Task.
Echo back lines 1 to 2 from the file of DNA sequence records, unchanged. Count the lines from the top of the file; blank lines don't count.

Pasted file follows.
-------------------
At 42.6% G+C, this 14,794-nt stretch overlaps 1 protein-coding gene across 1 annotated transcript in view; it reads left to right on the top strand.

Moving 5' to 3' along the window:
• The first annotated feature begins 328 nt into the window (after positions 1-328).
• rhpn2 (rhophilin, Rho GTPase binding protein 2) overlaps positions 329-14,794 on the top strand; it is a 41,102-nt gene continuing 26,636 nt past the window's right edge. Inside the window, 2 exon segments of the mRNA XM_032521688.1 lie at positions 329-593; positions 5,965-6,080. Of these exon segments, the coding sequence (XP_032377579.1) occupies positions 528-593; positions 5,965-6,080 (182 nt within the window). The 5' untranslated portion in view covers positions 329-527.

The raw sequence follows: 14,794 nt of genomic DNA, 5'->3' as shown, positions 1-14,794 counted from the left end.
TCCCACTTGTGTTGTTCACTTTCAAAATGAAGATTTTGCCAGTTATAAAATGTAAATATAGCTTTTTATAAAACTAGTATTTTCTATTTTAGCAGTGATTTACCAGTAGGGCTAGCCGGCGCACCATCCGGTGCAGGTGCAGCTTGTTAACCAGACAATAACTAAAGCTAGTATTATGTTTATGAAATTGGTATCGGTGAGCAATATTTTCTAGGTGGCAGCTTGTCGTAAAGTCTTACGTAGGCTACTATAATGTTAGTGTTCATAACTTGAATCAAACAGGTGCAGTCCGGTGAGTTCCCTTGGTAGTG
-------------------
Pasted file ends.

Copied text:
At 42.6% G+C, this 14,794-nt stretch overlaps 1 protein-coding gene across 1 annotated transcript in view; it reads left to right on the top strand.

Moving 5' to 3' along the window: